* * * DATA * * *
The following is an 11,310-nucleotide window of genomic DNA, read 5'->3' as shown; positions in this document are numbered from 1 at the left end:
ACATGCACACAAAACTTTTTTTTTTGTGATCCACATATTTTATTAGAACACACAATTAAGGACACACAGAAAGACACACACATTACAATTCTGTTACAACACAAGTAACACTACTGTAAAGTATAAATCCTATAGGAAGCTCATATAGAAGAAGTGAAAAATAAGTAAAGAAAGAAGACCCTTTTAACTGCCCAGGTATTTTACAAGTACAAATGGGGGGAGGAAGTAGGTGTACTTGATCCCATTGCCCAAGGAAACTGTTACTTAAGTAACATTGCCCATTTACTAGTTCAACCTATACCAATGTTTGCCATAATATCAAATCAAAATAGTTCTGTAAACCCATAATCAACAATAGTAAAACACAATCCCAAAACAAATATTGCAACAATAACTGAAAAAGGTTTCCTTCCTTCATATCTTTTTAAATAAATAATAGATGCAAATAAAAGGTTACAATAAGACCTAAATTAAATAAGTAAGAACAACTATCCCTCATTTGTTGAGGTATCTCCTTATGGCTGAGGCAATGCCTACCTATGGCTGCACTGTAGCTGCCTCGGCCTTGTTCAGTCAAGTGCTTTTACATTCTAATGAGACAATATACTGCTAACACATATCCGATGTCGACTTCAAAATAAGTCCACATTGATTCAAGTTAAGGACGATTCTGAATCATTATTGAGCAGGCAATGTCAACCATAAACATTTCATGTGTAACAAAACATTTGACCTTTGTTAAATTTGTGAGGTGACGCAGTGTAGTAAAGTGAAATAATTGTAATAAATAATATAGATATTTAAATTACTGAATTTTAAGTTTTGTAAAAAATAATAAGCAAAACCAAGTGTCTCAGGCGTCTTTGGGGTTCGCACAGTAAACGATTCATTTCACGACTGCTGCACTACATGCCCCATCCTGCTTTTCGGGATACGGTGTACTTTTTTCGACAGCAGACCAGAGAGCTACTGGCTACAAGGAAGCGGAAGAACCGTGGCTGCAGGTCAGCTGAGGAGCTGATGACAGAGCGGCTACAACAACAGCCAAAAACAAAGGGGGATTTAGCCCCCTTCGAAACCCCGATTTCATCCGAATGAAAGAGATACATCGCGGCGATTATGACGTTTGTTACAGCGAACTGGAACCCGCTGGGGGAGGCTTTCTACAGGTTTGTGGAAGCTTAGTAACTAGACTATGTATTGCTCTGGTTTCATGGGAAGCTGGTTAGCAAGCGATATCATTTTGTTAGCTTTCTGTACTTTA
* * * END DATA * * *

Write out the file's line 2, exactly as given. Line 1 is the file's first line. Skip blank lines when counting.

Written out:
ACATGCACACAAAACTTTTTTTTTTGTGATCCACATATTTTATTAGAACACACAATTAAGGACACACAGAAAGACACACACATTACAATTCTGTTACAACACAAGTAACACTACTGTAAAGTATAAATCCTATAGGAAGCTCATATAGAAGAAGTGAAAAATAAGTAAAGAAAGAAGACCCTTTTAACTGCCCAGGTATTTTACAAGTACAAATGGGGGGAGGAAGTAGGTGTACTTGATCCCATTGCCCAAGGAAACTGTTACTTAAGTAACATTGCCCATTTACTAGTTCAACCTATACCAATGTTTGCCATAATATCAAATCAAAATAGTTCTGTAAACCCATAATCAACAATAGTAAAACACAATCCCAAAACAAATATTGCAACAATAACTGAAAAAGGTTTCCTTCCTTCATATCTTTTTAAATAAATAATAGATGCAAATAAAAGGTTACAATAAGACCTAAATTAAATAAGTAAGAACAACTATCCCTCATTTGTTGAGGTATCTCCTTATGGCTGAGGCAATGCCTACCTATGGCTGCACTGTAGCTGCCTCGGCCTTGTTCAGTCAAGTGCTTTTACATTCTAATGAGACAATATACTGCTAACACATATCCGATGTCGACTTCAAAATAAGTCCACATTGATTCAAGTTAAGGACGATTCTGAATCATTATTGAGCAGGCAATGTCAACCATAAACATTTCATGTGTAACAAAACATTTGACCTTTGTTAAATTTGTGAGGTGACGCAGTGTAGTAAAGTGAAATAATTGTAATAAATAATATAGATATTTAAATTACTGAATTTTAAGTTTTGTAAAAAATAATAAGCAAAACCAAGTGTCTCAGGCGTCTTTGGGGTTCGCACAGTAAACGATTCATTTCACGACTGCTGCACTACATGCCCCATCCTGCTTTTCGGGATACGGTGTACTTTTTTCGACAGCAGACCAGAGAGCTACTGGCTACAAGGAAGCGGAAGAACCGTGGCTGCAGGTCAGCTGAGGAGCTGATGACAGAGCGGCTACAACAACAGCCAAAAACAAAGGGGGATTTAGCCCCCTTCGAAACCCCGATTTCATCCGAATGAAAGAGATACATCGCGGCGATTATGACGTTTGTTACAGCGAACTGGAACCCGCTGGGGGAGGCTTTCTACAGGTTTGTGGAAGCTTAGTAACTAGACTATGTATTGCTCTGGTTTCATGGGAAGCTGGTTAGCAAGCGATATCATTTTGTTAGCTTTCTGTACTTTA